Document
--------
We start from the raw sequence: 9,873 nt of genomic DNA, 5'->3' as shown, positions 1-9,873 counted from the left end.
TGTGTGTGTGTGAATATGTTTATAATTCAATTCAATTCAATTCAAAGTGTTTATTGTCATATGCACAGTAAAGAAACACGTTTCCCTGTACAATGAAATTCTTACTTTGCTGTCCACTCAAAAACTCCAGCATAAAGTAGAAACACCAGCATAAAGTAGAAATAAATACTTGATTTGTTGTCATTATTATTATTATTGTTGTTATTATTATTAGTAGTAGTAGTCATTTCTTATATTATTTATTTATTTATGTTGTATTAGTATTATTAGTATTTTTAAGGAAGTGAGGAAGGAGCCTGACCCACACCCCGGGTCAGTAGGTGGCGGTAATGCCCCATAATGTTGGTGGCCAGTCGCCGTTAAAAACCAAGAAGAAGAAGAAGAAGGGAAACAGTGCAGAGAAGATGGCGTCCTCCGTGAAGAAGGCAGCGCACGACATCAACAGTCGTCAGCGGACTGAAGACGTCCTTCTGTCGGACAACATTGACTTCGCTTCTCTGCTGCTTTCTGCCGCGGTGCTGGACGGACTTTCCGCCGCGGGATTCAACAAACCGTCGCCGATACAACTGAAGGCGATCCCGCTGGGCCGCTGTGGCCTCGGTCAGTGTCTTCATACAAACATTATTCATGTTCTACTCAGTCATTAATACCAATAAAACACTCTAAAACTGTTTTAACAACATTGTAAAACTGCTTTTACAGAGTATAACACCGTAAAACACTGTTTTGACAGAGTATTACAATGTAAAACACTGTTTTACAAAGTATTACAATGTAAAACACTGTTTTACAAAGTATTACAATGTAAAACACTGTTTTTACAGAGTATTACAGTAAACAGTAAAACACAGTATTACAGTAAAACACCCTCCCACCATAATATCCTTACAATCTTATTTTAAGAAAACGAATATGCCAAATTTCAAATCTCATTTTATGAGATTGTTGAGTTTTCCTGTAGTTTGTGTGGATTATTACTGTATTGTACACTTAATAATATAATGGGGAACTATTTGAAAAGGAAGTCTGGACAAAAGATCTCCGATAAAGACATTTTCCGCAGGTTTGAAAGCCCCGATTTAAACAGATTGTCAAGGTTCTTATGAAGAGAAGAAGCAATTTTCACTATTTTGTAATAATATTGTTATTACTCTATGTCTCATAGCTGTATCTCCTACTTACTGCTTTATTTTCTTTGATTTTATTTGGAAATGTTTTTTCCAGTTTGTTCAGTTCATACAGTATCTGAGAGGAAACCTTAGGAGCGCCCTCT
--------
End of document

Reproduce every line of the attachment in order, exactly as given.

We start from the raw sequence: 9,873 nt of genomic DNA, 5'->3' as shown, positions 1-9,873 counted from the left end.
TGTGTGTGTGTGAATATGTTTATAATTCAATTCAATTCAATTCAAAGTGTTTATTGTCATATGCACAGTAAAGAAACACGTTTCCCTGTACAATGAAATTCTTACTTTGCTGTCCACTCAAAAACTCCAGCATAAAGTAGAAACACCAGCATAAAGTAGAAATAAATACTTGATTTGTTGTCATTATTATTATTATTGTTGTTATTATTATTAGTAGTAGTAGTCATTTCTTATATTATTTATTTATTTATGTTGTATTAGTATTATTAGTATTTTTAAGGAAGTGAGGAAGGAGCCTGACCCACACCCCGGGTCAGTAGGTGGCGGTAATGCCCCATAATGTTGGTGGCCAGTCGCCGTTAAAAACCAAGAAGAAGAAGAAGAAGGGAAACAGTGCAGAGAAGATGGCGTCCTCCGTGAAGAAGGCAGCGCACGACATCAACAGTCGTCAGCGGACTGAAGACGTCCTTCTGTCGGACAACATTGACTTCGCTTCTCTGCTGCTTTCTGCCGCGGTGCTGGACGGACTTTCCGCCGCGGGATTCAACAAACCGTCGCCGATACAACTGAAGGCGATCCCGCTGGGCCGCTGTGGCCTCGGTCAGTGTCTTCATACAAACATTATTCATGTTCTACTCAGTCATTAATACCAATAAAACACTCTAAAACTGTTTTAACAACATTGTAAAACTGCTTTTACAGAGTATAACACCGTAAAACACTGTTTTGACAGAGTATTACAATGTAAAACACTGTTTTACAAAGTATTACAATGTAAAACACTGTTTTACAAAGTATTACAATGTAAAACACTGTTTTTACAGAGTATTACAGTAAACAGTAAAACACAGTATTACAGTAAAACACCCTCCCACCATAATATCCTTACAATCTTATTTTAAGAAAACGAATATGCCAAATTTCAAATCTCATTTTATGAGATTGTTGAGTTTTCCTGTAGTTTGTGTGGATTATTACTGTATTGTACACTTAATAATATAATGGGGAACTATTTGAAAAGGAAGTCTGGACAAAAGATCTCCGATAAAGACATTTTCCGCAGGTTTGAAAGCCCCGATTTAAACAGATTGTCAAGGTTCTTATGAAGAGAAGAAGCAATTTTCACTATTTTGTAATAATATTGTTATTACTCTATGTCTCATAGCTGTATCTCCTACTTACTGCTTTATTTTCTTTGATTTTATTTGGAAATGTTTTTTCCAGTTTGTTCAGTTCATACAGTATCTGAGAGGAAACCTTAGGAGCGCCCTCT